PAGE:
Wednesday 7 December 2016

ECB and BoE sign swap accord to help support Irish banks

Christian Vits and Joe Brennan

Published 18/12/2010 | 05:00

The European Central Bank and Bank of England set up a temporary swap line to help ease liquidity strains at Ireland's lenders in case the sovereign-debt crisis intensifies.

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The Bank of England could provide up to £10bn to the ECB in exchange for euros if needed, the Frankfurt-based central bank said yesterday.

The facility will allow funds to be made available to the Central Bank.

This is "rather a sign that the Irish banks are short with sterling than a pure technical measure," said Holger Sandte, chief European economist at WestLB Equity Markets in Dusseldorf.

"You wouldn't open up such a big bowl if you don't need it."

Irish banks have been relying increasingly on funding from central banks amid an outflow of deposits and as wholesale funding markets remain volatile.

Moody's Investors Service estimates Ireland's six government-guaranteed lenders may have borrowed more than €90bn from the ECB and at least €40bn from the Central Bank.

Expires

This is a "precautionary measure for the purpose of meeting any temporary liquidity needs of the banking system" in Ireland in pounds, the ECB said. The agreement expires at the end of September 2011.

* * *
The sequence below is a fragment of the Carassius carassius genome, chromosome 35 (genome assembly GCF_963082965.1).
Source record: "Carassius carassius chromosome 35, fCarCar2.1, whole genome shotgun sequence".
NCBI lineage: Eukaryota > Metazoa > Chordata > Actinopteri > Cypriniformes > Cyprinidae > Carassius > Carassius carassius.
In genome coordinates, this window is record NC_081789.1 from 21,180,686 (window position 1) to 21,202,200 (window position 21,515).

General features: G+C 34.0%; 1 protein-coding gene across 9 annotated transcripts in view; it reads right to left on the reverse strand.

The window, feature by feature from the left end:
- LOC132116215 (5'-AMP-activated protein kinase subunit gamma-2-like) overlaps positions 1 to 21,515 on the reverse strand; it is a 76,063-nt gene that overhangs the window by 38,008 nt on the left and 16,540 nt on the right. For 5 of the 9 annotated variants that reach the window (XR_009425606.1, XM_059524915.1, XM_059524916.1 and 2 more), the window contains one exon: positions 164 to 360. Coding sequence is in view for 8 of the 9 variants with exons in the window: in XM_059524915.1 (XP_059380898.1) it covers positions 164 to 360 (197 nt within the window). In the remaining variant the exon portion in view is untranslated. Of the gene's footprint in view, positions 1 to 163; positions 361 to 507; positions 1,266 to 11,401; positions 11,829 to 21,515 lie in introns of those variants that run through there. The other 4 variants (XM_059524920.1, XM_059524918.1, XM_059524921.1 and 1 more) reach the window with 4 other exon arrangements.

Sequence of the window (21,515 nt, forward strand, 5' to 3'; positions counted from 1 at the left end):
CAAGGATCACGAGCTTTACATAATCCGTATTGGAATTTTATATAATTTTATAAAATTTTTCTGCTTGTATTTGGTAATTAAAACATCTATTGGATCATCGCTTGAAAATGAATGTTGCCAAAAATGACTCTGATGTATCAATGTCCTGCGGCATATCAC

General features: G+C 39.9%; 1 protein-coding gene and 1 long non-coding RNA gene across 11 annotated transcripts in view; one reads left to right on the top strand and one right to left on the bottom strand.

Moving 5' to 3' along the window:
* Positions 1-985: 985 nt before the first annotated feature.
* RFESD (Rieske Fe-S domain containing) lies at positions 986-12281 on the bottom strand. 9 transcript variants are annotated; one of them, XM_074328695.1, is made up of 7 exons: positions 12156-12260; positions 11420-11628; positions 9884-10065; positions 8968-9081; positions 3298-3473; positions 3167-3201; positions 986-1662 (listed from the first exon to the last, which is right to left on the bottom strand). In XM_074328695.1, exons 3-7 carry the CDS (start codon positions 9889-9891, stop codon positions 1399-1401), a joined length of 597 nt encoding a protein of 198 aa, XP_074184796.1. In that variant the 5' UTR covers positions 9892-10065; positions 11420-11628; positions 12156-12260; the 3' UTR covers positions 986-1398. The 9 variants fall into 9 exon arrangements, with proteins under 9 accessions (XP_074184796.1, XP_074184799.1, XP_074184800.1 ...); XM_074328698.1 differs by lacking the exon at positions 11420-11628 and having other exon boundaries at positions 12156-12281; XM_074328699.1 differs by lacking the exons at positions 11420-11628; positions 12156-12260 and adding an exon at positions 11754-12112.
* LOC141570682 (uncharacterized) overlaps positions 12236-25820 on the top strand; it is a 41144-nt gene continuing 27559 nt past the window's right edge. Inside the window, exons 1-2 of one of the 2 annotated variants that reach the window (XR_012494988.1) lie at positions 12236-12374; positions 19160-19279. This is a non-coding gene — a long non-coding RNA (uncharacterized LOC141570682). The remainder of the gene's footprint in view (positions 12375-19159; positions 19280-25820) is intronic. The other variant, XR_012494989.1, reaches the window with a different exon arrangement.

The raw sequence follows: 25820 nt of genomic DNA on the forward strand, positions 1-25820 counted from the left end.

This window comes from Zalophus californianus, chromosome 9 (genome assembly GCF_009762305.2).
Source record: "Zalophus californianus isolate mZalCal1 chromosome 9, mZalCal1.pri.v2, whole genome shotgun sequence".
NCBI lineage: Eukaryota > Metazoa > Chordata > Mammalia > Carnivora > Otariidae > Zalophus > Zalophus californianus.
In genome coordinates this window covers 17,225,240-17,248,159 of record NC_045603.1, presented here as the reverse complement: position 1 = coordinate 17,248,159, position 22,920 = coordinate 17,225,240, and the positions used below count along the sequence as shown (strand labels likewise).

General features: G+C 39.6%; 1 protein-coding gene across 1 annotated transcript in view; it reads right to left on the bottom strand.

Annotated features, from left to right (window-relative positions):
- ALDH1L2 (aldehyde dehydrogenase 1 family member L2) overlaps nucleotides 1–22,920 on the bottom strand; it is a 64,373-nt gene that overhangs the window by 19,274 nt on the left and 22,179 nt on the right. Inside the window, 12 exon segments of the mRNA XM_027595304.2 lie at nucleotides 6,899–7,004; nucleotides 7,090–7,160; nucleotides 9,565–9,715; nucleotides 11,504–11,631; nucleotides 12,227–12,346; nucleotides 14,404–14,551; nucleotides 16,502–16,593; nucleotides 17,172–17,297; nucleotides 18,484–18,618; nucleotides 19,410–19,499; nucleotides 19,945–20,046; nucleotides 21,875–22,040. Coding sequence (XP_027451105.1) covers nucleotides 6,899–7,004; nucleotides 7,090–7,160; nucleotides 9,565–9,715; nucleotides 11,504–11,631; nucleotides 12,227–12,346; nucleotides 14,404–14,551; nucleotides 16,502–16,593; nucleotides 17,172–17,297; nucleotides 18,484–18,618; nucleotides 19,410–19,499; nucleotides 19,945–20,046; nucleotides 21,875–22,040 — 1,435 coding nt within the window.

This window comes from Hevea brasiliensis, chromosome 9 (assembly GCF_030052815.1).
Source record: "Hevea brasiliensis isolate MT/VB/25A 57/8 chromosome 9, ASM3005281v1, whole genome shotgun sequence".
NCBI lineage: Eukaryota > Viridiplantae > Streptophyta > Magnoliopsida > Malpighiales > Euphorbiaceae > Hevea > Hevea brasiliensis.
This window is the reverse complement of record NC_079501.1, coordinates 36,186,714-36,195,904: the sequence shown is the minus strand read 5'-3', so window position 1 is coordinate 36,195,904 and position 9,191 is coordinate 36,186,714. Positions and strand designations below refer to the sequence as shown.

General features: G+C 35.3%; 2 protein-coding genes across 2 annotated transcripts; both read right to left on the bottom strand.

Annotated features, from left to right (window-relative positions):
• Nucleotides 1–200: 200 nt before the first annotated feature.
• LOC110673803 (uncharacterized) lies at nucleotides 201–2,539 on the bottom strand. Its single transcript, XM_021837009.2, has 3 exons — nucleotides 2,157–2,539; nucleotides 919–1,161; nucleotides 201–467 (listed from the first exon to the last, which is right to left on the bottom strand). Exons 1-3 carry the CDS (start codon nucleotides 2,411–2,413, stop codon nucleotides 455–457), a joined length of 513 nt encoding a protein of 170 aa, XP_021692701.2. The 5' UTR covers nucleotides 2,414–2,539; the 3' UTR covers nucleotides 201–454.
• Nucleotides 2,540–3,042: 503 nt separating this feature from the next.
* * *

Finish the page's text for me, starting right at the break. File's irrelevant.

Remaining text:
Bank of Ireland plunged 14pc to 31.9 cents at the close of trading in Dublin. Allied Irish Banks fell 1.1pc to 45 cents and Irish Life & Permanent dropped 8.8pc to 96 cents.

"We have to take at face value that this is a purely precautionary measure, but I suspect that this facility is reflective of an underlying need of Irish banks for sterling," Padhraic Garvey at ING Bank NV in Amsterdam, said.

The Government last month agreed on an €85bn aid package with European governments and the IMF.

The UK is lending Ireland money as part of the deal.

"In the weeks prior to the announcement" of the bailout, "problems in the Irish banking system became particularly acute as confidence and available funding for Irish banks rapidly dissipated," Moody's said. (Bloomberg)

Irish Independent

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